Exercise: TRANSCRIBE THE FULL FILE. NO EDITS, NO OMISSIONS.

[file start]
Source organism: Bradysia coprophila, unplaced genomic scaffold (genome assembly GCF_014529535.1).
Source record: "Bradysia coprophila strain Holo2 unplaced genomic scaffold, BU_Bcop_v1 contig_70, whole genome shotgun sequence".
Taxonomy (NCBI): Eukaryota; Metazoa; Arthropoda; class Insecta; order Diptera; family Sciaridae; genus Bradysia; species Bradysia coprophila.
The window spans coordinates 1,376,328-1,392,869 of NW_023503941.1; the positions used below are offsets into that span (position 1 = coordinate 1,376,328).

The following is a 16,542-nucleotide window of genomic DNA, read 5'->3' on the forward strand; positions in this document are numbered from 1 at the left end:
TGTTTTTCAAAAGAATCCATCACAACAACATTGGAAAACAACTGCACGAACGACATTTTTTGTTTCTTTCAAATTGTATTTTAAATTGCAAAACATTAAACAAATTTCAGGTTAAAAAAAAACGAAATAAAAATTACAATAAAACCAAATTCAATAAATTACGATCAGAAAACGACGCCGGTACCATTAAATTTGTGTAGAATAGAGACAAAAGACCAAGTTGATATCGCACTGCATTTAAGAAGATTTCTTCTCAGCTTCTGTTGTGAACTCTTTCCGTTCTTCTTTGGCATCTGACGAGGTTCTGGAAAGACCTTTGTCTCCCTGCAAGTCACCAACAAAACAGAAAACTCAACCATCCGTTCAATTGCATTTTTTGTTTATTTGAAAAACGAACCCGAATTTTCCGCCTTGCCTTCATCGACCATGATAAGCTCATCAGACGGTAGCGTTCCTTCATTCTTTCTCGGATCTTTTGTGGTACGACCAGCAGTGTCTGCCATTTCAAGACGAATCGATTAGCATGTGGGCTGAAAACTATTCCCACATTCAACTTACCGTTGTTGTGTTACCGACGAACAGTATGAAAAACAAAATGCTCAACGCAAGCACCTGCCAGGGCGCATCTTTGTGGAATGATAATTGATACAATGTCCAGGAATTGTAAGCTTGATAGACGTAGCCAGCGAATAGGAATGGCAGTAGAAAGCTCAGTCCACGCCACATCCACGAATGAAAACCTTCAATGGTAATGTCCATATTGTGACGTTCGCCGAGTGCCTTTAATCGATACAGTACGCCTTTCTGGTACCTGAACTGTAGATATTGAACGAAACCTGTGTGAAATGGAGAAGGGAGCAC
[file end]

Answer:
Source organism: Bradysia coprophila, unplaced genomic scaffold (genome assembly GCF_014529535.1).
Source record: "Bradysia coprophila strain Holo2 unplaced genomic scaffold, BU_Bcop_v1 contig_70, whole genome shotgun sequence".
Taxonomy (NCBI): Eukaryota; Metazoa; Arthropoda; class Insecta; order Diptera; family Sciaridae; genus Bradysia; species Bradysia coprophila.
The window spans coordinates 1,376,328-1,392,869 of NW_023503941.1; the positions used below are offsets into that span (position 1 = coordinate 1,376,328).

The following is a 16,542-nucleotide window of genomic DNA, read 5'->3' on the forward strand; positions in this document are numbered from 1 at the left end:
TGTTTTTCAAAAGAATCCATCACAACAACATTGGAAAACAACTGCACGAACGACATTTTTTGTTTCTTTCAAATTGTATTTTAAATTGCAAAACATTAAACAAATTTCAGGTTAAAAAAAAACGAAATAAAAATTACAATAAAACCAAATTCAATAAATTACGATCAGAAAACGACGCCGGTACCATTAAATTTGTGTAGAATAGAGACAAAAGACCAAGTTGATATCGCACTGCATTTAAGAAGATTTCTTCTCAGCTTCTGTTGTGAACTCTTTCCGTTCTTCTTTGGCATCTGACGAGGTTCTGGAAAGACCTTTGTCTCCCTGCAAGTCACCAACAAAACAGAAAACTCAACCATCCGTTCAATTGCATTTTTTGTTTATTTGAAAAACGAACCCGAATTTTCCGCCTTGCCTTCATCGACCATGATAAGCTCATCAGACGGTAGCGTTCCTTCATTCTTTCTCGGATCTTTTGTGGTACGACCAGCAGTGTCTGCCATTTCAAGACGAATCGATTAGCATGTGGGCTGAAAACTATTCCCACATTCAACTTACCGTTGTTGTGTTACCGACGAACAGTATGAAAAACAAAATGCTCAACGCAAGCACCTGCCAGGGCGCATCTTTGTGGAATGATAATTGATACAATGTCCAGGAATTGTAAGCTTGATAGACGTAGCCAGCGAATAGGAATGGCAGTAGAAAGCTCAGTCCACGCCACATCCACGAATGAAAACCTTCAATGGTAATGTCCATATTGTGACGTTCGCCGAGTGCCTTTAATCGATACAGTACGCCTTTCTGGTACCTGAACTGTAGATATTGAACGAAACCTGTGTGAAATGGAGAAGGGAGCAC